Four generations of Bardens visit World War II Memorial
Four generations of the Barden family of Penn Yan visited the World War II Memorial in Washington D.C. for the 70th anniversary of the invasion of Okinawa in April.
Kenneth Barden served in the war as a resident of Penn Yan, and in April, Barden took an Honor Flight to Washington, D.C. from his current home in Vallejo, Calif. to see the World War II and other memorials just as most of Penn Yan’s other surviving vets have done. He was joined in Washington by his younger brother, Gerald, who worked on his family farm in Benton throughout the duration of the war in support the troops through their farm supplies.
Kenneth Barden served with the Ernie Pyle, the WWII photographer and Pulitzer Prize-winning journalist, during the Battle of Okinawa.
Kenneth was a young Ensign aboard the USS Charles Carroll, part of the fleet for the invasion, and commanded a Higgins Boat that carried Marines to the beach.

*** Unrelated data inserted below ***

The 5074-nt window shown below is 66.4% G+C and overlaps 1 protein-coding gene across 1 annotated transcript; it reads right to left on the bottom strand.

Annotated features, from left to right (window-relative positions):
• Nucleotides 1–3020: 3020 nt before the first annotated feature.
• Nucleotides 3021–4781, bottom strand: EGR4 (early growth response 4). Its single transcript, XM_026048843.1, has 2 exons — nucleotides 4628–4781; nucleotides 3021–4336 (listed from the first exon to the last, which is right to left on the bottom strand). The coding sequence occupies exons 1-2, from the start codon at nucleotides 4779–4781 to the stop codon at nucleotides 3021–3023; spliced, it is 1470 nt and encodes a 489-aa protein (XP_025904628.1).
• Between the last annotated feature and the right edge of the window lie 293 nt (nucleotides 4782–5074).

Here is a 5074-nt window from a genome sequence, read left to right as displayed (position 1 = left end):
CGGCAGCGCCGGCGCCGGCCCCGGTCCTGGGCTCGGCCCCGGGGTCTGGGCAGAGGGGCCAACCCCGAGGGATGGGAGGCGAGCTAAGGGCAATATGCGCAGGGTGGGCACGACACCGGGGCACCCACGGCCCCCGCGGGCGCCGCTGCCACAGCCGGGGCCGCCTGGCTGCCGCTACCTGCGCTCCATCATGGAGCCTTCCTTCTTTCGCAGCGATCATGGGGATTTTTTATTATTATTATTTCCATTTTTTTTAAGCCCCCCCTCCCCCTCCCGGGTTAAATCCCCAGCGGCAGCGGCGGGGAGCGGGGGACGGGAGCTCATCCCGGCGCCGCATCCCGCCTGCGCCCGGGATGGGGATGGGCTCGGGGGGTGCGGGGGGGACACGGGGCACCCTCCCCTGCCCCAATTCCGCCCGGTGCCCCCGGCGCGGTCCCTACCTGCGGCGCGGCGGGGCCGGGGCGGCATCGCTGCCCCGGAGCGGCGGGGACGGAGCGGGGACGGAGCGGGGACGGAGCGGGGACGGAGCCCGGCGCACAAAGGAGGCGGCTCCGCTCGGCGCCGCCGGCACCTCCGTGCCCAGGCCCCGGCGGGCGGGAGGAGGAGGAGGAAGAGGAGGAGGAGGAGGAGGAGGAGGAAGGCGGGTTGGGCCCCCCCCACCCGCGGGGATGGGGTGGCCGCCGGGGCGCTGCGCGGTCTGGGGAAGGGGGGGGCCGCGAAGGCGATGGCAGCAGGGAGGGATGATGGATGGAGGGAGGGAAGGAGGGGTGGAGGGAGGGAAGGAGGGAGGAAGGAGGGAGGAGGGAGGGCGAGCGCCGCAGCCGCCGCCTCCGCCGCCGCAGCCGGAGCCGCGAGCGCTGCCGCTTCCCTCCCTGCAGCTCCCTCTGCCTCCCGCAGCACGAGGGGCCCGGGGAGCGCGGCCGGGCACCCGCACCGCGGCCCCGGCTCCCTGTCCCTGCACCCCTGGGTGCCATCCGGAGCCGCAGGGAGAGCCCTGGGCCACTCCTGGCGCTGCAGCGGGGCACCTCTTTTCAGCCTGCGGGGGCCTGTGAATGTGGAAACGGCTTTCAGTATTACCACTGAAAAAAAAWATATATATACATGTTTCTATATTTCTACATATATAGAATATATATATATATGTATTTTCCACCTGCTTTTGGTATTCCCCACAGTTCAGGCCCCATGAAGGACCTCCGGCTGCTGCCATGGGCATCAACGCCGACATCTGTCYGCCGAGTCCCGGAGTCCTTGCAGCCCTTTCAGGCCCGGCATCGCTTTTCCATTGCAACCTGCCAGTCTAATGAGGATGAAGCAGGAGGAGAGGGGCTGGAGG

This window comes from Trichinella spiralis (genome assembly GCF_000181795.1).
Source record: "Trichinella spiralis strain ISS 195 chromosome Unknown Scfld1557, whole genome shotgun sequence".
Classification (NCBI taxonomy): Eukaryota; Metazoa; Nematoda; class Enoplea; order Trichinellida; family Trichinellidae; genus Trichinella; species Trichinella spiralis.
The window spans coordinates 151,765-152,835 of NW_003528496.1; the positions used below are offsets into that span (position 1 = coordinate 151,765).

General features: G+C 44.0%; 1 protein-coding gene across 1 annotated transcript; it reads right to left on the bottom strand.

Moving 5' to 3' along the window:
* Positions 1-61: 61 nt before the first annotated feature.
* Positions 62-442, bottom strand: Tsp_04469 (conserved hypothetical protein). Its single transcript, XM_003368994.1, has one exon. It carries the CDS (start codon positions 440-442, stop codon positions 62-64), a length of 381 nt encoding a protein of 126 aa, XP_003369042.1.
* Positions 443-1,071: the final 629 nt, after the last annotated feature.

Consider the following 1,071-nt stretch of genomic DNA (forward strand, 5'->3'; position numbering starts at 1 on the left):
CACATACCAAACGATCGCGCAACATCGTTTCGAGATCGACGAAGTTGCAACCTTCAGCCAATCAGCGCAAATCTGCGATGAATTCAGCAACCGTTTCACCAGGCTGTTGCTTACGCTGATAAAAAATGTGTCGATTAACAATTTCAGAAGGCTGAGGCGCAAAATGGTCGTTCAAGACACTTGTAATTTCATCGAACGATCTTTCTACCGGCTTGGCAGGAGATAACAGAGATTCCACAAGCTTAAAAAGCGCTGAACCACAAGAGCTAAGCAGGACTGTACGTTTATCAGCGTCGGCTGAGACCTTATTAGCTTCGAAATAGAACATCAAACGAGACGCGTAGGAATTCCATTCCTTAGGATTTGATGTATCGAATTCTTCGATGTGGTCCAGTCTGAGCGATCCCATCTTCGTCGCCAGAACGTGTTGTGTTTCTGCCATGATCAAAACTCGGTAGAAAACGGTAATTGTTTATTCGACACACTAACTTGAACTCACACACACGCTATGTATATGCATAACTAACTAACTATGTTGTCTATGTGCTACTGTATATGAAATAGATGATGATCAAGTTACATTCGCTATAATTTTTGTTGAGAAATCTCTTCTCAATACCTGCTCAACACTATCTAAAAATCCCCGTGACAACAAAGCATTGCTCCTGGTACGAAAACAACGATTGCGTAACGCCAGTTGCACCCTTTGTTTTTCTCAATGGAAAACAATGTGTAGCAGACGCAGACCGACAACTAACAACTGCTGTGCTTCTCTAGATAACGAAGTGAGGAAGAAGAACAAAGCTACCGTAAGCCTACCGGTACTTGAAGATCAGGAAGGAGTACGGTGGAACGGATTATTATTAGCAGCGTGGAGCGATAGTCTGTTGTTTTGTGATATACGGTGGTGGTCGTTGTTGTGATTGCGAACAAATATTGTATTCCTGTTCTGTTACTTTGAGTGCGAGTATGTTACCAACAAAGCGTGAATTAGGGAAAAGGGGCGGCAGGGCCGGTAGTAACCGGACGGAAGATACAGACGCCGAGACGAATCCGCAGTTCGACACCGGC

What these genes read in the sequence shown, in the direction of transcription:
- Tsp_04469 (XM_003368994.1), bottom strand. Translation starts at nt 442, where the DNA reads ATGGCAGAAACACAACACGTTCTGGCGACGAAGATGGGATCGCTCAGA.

In the Times-Herald of Vallejo, Calif., Kenneth said, “Ernie Pyle actually rode in my landing craft part of the way into the beach on that invasion day. On 26 March, 1945, we were at a tiny atoll south of Okinawa, forming up into a huge convoy for the invasion. Anchored, I was junior officer of the deck on the quarter deck, when a boat pulled up alongside. Clambering aboard came a tiny, wizened, jockey-sized man. It was Ernie Pyle, who had come aboard for the invasion.”
Barden recalled that day. “It was cold, bitter and choppy that day and we were all like drowned rats,” he said. “We were also sitting ducks, but, fortunately for us, the Japanese general decided not to contest the landing and decided to take us on inland.”
Kenneth survived the battle unhurt, but Pyle was killed by Japanese sniper fire April 18, 1945 on Iejima near Okinawa.